The previous report highlighted the contradictory policy that promoted an increase in recovered paper collections at a time of evident surplus. This self-defeating exercise has persisted over the last couple of months, with public collection activities helping to create a clear oversupply.
At the same time in August, most mills stopped production for what they claimed was extra maintenance work, but in reality the reason was probably that they were already overstocked with finished product. This situation has not been so different from that seen in the rest of Europe, with talk of stock lots of reels at lower prices and of supposedly “second and/or inferior quality”.
Recovered paper suffered as a consequence. Despite a reduction in voluntary collections, operators have had to contend with excessive stocks on a regular basis.
There is still some export activity. Overseas shipments remain a possibility if the material is satisfactory in terms of cleanness and quality; the main outlets are in Asia (including limited volumes heading to China) and also elsewhere in Europe. Export prices are clearly more attractive than those prevailing on the domestic market.
The domestic price of OCC is between Euro 50 and 55 per tonne, but a general reduction of Euro 1 per tonne at the end of August could signal further declines during September. Mixed paper was in good demand at the end of July but the market is now calmer.
Appeals to the mills to take material in line with previous arrangements have come to nothing, with the resultant problem of stocks exceeding permitted limits. In turn, the functioning of the public collection networks (selective and non-selective) promoted by Comieco has been compromised, causing great disappoint and problems among municipalities.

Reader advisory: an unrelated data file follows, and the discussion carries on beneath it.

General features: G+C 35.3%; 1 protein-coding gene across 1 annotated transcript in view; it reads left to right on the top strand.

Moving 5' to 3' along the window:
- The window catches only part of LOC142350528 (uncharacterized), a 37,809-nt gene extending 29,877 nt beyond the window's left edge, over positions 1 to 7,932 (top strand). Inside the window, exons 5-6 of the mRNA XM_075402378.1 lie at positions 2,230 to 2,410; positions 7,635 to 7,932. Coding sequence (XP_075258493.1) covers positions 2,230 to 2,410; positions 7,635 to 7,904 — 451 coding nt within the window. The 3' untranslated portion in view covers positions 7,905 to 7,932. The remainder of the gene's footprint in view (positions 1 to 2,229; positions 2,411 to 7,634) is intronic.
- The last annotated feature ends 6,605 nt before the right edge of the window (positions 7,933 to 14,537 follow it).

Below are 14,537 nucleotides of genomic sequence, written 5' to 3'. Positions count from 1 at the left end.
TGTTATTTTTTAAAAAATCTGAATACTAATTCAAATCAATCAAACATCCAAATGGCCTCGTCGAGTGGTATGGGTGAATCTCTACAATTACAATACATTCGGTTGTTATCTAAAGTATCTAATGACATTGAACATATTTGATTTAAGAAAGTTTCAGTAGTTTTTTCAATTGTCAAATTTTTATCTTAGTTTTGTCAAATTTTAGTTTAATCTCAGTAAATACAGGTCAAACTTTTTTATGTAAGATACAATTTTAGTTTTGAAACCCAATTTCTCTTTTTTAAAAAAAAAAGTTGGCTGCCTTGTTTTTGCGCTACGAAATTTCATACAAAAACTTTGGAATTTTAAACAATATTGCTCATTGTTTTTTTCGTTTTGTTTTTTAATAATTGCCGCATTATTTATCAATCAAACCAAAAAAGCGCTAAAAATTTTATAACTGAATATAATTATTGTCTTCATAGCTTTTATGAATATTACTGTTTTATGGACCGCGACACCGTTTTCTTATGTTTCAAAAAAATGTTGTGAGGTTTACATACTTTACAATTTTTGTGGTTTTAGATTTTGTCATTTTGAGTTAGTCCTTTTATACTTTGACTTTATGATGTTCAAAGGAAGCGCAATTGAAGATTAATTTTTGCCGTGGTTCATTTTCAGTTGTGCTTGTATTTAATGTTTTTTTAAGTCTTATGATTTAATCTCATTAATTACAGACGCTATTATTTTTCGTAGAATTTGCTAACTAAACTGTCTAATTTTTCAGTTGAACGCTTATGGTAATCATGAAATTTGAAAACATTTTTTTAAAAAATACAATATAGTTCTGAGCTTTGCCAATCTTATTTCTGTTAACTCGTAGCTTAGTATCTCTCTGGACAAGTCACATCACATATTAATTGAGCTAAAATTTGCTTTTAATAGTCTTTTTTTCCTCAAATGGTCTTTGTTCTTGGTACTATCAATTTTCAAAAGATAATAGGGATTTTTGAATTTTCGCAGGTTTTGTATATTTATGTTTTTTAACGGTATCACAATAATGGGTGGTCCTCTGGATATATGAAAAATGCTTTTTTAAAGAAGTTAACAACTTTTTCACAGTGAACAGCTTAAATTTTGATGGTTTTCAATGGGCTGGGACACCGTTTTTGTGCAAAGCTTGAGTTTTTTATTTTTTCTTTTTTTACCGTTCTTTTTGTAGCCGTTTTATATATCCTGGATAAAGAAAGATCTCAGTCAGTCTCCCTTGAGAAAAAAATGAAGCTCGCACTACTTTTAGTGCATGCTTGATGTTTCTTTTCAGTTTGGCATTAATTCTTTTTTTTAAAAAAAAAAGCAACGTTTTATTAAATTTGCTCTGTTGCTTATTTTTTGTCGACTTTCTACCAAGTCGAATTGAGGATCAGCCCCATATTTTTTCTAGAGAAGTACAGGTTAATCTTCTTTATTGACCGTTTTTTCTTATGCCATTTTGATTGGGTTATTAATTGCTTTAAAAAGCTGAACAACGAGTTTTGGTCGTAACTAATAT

Circular economies are nothing but a stratagem to help with public waste problems.
Going back a number of decades, recovered paper companies focused solely on industrial paper waste and encountered hardly any management problems. However, the advent of a “green” government which is against the construction of thermal recovery plants will certainly complicate the landscape even further. Italian mills are also claiming that energy costs (largely gas) are 15% higher than those of their competitors elsewhere in Europe, and a number of medium-sized producers which have enjoyed some good times over the past two years are today reaching a point of jeopardy.
Under a legal action promoted by the antitrust authorities in 2017 against a group of mills, a tribunal has now imposed very consistent fines on those responsible. This has included the mill in Mantua, which has had other problems too and is not actually operating.
Larger, well-structured recovered paper operators have continued with their activities - albeit at a reduced pace - but smaller companies could find it more difficult in future either to survive or to remain independent.
Debates have taken place about the necessity of producing an official assessment of collection, transportation and processing costs that should drive the management of this sector. Such a move could demonstrate that the recovery of some materials is effectively a cost when taking all factors into consideration.
Meanwhile, everyone is awaiting with interest the results of the auctions set to take place at the end of September.
When compared to the first five months of 2018, domestic paper and board production was 2.5% lower in January-May 2019 at 3,826,670 tons; over the same period, imports fell 2.9% to 2,254,158 tons while exports dropped 5.2% to 1,581,645 tons. Cellulose imports edged 1.4% lower to 1,365,700 tons.
Making the same five-month comparison, apparent collections of recovered paper climbed 4.1% year on year to 2,817,111 tons, with imports dipping 2.9% to 158,149 tons and exports surging 18.8% to 800,451 tons. Apparent consumption of recovered paper was 1.4% lower than in January-May last year at 2,174,800 tons.